No Payments, No Interest, No Future?

If you are the credulous type, there has never been a better time to treat yourself to some luxuries, at least if the terms of the deal are right. If the merchant or manufacturer says “no payments or interest through 2012,” go for it.

At least that’s what you conclude watching the History Channel.

For many years, the network was nicknamed the “Hitler Channel” because of all the shows it ran on World War II and the Nazis. Today, a better nickname would be the “Nostradamus Channel.” Hardly a day goes by without at least one show touting some doomsday scenario and how it was foretold.

At the center of this programming strategy lies Nostradamus, the 16th-century French apothecary whose devotees claim foresaw everything from the rise of Napoleon to 9/11. Everyone who has ever written a book on Nostradamus gets extended face time on the History Channel, where their claims are treated with the utmost seriousness.

It isn’t only Nostradamus. Name a doomsday prediction made by some long-dead person or group and chances are the Nostradamus Channel has given it a respectful airing, no matter how unhinged the claims might be.

The latest and greatest example is the new series The Nostradamus Effect . That’s the name the producers have given to the “convergence” of “doomsday prophecy” and “current events.”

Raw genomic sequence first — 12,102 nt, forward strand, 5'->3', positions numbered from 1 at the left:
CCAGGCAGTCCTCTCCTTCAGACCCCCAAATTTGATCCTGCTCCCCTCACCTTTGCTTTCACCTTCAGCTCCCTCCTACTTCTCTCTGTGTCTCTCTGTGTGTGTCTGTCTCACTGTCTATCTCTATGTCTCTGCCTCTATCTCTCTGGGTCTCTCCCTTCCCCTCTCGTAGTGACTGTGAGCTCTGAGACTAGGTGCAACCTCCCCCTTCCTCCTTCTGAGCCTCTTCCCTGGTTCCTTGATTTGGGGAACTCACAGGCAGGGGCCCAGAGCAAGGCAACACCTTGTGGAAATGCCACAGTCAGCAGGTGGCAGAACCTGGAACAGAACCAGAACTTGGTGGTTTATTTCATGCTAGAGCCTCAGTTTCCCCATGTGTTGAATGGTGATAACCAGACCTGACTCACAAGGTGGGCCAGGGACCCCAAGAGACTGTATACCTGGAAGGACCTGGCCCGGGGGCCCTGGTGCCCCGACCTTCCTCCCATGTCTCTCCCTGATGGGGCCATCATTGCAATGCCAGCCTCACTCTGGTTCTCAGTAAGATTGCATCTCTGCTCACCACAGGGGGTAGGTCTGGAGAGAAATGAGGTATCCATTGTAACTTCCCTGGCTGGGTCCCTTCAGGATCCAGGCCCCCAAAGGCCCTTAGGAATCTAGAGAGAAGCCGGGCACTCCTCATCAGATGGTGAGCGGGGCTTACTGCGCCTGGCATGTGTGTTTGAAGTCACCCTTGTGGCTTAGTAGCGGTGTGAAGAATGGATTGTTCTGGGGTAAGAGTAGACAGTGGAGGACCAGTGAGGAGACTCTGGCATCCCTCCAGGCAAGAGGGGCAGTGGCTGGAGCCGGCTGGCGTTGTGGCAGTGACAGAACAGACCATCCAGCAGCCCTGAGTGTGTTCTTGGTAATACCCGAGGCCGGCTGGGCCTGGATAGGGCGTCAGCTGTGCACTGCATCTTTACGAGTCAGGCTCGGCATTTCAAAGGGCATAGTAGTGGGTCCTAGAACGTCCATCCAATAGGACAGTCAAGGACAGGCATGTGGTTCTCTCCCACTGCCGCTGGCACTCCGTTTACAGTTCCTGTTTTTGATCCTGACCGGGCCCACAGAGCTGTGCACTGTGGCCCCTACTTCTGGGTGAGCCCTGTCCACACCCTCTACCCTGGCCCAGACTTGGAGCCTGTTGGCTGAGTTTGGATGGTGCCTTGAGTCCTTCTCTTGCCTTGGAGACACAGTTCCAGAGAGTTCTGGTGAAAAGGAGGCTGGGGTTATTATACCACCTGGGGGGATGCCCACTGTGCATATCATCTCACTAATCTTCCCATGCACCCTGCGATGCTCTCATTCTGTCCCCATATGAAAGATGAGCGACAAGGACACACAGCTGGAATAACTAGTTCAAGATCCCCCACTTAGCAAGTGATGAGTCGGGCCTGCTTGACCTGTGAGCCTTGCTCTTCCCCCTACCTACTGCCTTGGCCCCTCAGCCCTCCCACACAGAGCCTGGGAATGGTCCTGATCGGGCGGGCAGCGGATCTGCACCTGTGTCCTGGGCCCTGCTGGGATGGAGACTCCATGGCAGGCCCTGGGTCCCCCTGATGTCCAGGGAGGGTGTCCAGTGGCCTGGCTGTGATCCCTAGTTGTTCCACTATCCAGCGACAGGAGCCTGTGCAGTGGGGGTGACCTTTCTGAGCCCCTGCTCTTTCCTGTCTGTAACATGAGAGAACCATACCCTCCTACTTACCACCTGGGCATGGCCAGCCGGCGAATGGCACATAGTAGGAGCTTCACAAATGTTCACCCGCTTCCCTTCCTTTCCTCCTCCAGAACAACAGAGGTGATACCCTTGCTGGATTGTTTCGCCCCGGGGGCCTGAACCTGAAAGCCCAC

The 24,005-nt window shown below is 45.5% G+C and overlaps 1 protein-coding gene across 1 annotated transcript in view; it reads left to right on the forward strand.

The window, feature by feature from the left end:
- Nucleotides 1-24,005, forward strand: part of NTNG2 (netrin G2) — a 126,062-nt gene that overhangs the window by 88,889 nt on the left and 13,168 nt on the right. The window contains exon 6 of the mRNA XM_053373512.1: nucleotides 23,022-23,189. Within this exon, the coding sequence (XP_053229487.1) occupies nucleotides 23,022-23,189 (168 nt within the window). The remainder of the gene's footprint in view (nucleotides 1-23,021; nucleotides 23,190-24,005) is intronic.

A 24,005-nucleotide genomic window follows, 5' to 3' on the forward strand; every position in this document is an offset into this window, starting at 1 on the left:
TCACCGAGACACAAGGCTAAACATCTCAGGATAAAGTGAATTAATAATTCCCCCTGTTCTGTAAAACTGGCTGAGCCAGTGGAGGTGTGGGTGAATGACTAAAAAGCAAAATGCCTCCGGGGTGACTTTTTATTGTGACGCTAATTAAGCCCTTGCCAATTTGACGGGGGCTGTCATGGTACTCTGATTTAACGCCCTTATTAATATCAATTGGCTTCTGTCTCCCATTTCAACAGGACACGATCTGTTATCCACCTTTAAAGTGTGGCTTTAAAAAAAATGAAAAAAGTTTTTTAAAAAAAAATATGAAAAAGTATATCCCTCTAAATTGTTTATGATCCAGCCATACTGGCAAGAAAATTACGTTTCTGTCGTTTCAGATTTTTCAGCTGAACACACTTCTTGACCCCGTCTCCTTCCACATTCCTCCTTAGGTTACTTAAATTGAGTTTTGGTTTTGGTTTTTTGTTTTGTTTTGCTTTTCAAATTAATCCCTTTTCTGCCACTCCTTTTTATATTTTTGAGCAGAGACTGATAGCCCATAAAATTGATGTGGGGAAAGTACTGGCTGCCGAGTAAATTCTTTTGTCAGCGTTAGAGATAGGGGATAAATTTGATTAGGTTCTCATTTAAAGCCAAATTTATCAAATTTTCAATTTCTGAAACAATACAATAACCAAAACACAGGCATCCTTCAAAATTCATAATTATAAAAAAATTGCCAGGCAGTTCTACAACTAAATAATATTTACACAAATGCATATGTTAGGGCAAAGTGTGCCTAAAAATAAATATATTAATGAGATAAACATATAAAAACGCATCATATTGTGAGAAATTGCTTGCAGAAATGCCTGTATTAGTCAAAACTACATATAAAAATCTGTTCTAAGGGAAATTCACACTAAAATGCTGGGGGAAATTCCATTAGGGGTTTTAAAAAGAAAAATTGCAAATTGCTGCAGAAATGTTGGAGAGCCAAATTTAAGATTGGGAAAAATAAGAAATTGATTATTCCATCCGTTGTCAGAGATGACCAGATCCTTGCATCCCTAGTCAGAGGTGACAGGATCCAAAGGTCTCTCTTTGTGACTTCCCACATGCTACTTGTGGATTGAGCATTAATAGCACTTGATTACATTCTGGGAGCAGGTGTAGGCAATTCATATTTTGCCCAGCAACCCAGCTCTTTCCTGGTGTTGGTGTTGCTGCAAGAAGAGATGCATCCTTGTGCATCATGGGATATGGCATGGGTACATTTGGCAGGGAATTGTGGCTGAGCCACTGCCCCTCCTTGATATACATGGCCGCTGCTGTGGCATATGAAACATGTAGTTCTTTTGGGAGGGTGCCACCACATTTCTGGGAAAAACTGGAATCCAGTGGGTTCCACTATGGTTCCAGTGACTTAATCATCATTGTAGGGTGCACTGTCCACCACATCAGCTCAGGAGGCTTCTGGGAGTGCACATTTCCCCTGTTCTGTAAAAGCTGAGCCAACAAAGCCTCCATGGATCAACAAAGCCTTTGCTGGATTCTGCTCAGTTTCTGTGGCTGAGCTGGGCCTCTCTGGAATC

We are told that for “5,000 years, prophets around the world”—including, of course, Nostradamus—“have predicted the end of days.” Operating “independently,” they have concluded that 2012 will be a “time of extraordinary shift.”

One so-called expert told viewers that “we’re on the verge of the biggest riot of all time.” Another said that “we are reaching a confluence of tipping points.” These tipping points include climate change, financial upheaval, political unrest, crop failures, terrorism, and nuclear war, to name but a few. function fbs_click() {u=location.href.substring(0,location.href.lastIndexOf(‘/’));t=document.title;‘’+encodeURIComponent(u)+’&t=’+encodeURIComponent(t),’sharer’,’toolbar=0,status=0,width=626,height=436′);return false;}

That sounds ominous. Of course, nobody can cite anything that sounds like an actual prediction, such as, “In 2012, the world blows up.” It’s speaking nonsense, rank speculation.

It’s not much to go on, but then again, this isn’t about facts or reason—it’s about fear. It’s about understandable anxiety made worse because in rejecting Christianity, the West has rejected the basis of its hope. A world in which God’s purposes are being fulfilled for our good has been replaced by one that leaves man in charge, mostly for ill.

The world has become literally senseless to us. We live in, as theologian Robert Jensen once put, a meaningless world wishing we could believe in something. The more events seem to spin out of control, the more we succumb to superstition and irrationality. And of course there’s always a media conglomerate ready to sell the credulous what they crave.

There’s no better example than the subject of tomorrow’s commentary, which will give you the date of December 21, 2012. Please tune in. And in the meantime, please pay your bills on time.

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